• below knee prosthetic

    Posted on 3/18/2019 by Martin Ryan, C.P., CFO, FAAOP | Comments

     

    How does a prostheses attach? Great question and one that has a number of possible styles for the below the knee patient.

    Suspension systems in prosthetics come in a number of configurations. One system common today is the mechanical pin lock system. A pin is attached to the distal liner and inserted to a lock mechanism that provides the interface for suspension. The system is clinically referred to as the Below Knee Prosthesis with a Pin Locking Liner.

    Pin lock suspension can be used with patella tendon bearing (PTB), total surface bearing or hydrostatic socket design. With pin lock liners, a silicone liner is rolled onto the residual limb creating a seal between the skin and the liner. The liner has a pin on the end that locks into the bottom of the prosthetic socket. A prosthetic sock may be worn over the silicone insert in order to allow for volume fluctuations.

    PUTTING ON THE PROSTHESIS:

    Turn the liner inside out. Make sure the liner is clean and dry and has no dirt on it that will irritate the skin.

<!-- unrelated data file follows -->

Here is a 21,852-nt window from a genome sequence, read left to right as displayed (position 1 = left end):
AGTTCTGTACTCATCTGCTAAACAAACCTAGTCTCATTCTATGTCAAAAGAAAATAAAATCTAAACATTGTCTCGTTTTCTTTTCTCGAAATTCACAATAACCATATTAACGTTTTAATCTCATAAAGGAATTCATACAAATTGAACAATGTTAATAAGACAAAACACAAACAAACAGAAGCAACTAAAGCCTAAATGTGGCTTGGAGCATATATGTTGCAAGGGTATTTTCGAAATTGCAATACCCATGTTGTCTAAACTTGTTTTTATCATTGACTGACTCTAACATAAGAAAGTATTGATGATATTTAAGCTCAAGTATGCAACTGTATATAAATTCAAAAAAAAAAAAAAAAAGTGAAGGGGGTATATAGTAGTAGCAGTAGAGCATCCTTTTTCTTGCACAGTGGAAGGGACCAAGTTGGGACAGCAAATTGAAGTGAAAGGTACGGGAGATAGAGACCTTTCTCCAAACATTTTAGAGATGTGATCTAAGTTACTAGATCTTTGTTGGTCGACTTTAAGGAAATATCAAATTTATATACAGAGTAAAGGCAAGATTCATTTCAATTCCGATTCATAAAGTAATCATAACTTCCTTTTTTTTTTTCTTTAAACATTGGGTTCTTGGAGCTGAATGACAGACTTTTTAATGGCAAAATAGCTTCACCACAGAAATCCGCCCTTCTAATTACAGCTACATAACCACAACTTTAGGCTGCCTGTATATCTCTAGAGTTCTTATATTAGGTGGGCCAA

Make sure a good portion of the bottom end of the liner is exposed and place it against the limb. (Figure 1) With light pressure, roll it up and over the limb. Make sure no air pockets exist between the liner and the skin.
    Roll the liner up the limb. (Figure 2) Do not pull or tug. Be careful not to tear or puncture it with fingernails or jewelry.
    Pay close attention to the placement of the pin. In most cases, it should be in line with the limb. Be careful not to pierce the liner with the pin.
    When using a liner without a fabric cover, a lubricant may be necessary. Consult with your prosthetist to determine the best lubricant for your use.
    Add the appropriate thickness of prosthetic sock over the liner, if necessary.
    Push the residual limb into the prosthetic socket. The pin will insert into the lock and click down as the limb goes into the socket. It should take some effort to put on the prosthesis. If it clicks down easily, a thicker prosthetic sock may be needed. (Figure 3)